The General Secretary of the Christian Council of Ghana has appealed to pastors and church leaders to spread the message of peace and harmony as the country heads to the December 7 general election.
Rev. Dr Kwabena Opuni-Frimpong said religious leaders should use their positions and influence in society to champion the crusade for peaceful election.
He urged the religious leaders to educate their members that politics was about choices and development and not about violence and mayhem.
At an inter-faith youth dialogue meeting in Wa in the Upper West Region, Dr Opuni-Frimpong said politicians and their followers were always part of Christian and Islamic congregations who looked up to their leaders for counsel and inspiration.
“Those who are into politics are not strangers to us; they are not outsiders,” he said.
“The President and his vice, ministers of state, parliamentarians, party executives and foot soldiers are all members of our churches and mosques, so we cannot behave as though they are some strangers in our midst,” he stressed.
The inter-faith dialogue meeting is the product of an initiative by the United Nations Development Programme (UNDP) and the Danish International Development Agency (DANIDA) to sensitise society to the need for peace in the run-up to the December 7, general election.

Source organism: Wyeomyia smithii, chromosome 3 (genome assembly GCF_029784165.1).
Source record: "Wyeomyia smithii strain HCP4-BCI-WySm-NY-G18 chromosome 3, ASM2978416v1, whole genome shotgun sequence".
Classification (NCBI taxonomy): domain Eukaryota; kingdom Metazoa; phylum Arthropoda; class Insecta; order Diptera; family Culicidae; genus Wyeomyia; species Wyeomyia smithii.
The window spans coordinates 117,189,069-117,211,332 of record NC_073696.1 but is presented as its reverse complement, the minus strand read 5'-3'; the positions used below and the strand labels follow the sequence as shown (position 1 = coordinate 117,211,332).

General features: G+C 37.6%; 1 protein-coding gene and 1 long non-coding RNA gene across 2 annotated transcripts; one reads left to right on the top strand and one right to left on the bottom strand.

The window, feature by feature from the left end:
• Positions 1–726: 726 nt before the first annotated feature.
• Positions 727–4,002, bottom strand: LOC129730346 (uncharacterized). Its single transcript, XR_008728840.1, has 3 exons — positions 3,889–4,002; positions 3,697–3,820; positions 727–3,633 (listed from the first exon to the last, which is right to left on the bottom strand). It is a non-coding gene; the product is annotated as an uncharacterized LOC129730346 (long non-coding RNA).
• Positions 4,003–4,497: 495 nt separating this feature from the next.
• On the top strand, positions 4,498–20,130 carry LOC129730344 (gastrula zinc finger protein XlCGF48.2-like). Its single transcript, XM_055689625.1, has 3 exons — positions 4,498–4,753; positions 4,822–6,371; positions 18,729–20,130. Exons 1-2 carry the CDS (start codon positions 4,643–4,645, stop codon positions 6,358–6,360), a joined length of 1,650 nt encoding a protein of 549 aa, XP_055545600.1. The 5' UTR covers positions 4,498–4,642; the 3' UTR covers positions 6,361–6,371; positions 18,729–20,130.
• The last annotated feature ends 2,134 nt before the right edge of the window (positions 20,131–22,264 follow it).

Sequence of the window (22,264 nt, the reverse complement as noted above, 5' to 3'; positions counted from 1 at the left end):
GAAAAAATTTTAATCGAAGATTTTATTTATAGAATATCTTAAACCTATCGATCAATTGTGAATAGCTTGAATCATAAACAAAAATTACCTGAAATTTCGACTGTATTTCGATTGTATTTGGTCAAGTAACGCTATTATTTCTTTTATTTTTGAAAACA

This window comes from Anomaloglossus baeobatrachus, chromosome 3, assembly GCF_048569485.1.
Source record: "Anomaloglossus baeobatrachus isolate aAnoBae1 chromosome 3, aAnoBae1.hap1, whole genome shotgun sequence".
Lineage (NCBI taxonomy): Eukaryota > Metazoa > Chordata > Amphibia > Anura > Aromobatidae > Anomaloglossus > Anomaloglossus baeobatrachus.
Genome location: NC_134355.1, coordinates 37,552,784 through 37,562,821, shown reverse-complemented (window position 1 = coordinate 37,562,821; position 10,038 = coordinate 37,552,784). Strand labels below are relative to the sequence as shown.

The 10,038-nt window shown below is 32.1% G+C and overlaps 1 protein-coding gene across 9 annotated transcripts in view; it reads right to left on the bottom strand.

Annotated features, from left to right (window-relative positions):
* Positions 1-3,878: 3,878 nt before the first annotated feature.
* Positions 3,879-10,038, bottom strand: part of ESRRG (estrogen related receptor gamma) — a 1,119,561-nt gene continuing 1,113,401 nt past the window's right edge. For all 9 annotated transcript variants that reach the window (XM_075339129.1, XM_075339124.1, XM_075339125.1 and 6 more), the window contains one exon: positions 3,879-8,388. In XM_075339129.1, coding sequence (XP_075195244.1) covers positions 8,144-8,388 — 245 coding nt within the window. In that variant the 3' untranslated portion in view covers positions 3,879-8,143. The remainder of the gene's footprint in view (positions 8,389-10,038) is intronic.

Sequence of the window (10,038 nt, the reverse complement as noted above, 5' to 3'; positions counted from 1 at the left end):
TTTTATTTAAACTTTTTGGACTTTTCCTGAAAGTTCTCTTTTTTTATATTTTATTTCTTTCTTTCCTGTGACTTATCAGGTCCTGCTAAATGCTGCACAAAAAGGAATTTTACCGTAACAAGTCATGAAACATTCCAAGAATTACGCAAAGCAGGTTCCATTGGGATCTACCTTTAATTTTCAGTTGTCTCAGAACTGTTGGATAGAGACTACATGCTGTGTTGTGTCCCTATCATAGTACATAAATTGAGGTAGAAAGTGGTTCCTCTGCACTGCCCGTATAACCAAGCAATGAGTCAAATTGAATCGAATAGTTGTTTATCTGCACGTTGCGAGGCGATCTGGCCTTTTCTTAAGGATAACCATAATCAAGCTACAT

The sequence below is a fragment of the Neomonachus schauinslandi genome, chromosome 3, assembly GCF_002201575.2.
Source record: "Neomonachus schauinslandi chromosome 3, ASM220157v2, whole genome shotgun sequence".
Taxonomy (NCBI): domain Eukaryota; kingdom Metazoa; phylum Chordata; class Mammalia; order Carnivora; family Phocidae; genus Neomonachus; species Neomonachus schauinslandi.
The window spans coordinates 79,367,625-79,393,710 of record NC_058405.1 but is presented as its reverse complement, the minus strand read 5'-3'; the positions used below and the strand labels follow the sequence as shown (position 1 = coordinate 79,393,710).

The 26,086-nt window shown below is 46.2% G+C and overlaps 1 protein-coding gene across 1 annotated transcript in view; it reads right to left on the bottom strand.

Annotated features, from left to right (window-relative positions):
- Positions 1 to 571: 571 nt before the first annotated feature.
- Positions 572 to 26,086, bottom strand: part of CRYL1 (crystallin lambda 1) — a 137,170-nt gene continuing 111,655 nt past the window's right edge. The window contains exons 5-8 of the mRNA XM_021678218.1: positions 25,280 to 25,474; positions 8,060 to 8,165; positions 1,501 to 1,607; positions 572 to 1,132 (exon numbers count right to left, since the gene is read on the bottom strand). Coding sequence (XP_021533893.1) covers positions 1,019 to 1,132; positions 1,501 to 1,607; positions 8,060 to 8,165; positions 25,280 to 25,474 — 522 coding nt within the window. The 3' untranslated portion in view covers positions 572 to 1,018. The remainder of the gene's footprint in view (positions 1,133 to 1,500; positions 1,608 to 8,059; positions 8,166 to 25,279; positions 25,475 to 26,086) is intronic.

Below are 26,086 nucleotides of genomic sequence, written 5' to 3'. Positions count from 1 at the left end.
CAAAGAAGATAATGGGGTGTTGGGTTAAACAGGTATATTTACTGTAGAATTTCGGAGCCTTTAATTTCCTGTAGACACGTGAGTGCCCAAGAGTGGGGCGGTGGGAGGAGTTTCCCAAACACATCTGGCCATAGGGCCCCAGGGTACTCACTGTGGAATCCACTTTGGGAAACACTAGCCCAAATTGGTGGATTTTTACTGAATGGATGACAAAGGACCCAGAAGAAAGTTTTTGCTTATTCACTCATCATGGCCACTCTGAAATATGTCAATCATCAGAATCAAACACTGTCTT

It has the Christian Council and the office of the National Chief Imam spearheading the campaign to preach peace to members of society.
The Wa event was attended by members of the clergy, youth leaders in churches, political party representatives, Muslim leaders and traditional rulers.
Politics is not dirty
According to Dr Opuni-Frimpong, “politics is not dirty, politics is clean. It is only when dirty people get into politics that it becomes dirty”.
He argued that politicians were worshippers at churches and mosques before becoming politicians, and said they could, therefore, not become dirty overnight.
He said politicians were related to members of the congregations at churches, mosques and should, therefore, be embraced as normal members of society.
“How can we distance ourselves from party faithful and treat them as trouble causers? They are not. It is only when we distance ourselves from them that they become a danger to society,” he said.
“Churches and mosques benefit from politicians so the churches and mosques should not distance themselves from politicians,” he stressed.
He said politicians were still useful members of their religious congregations who contributed to offerings and tithes, development funds and other projects to the growth of their respective churches and mosques.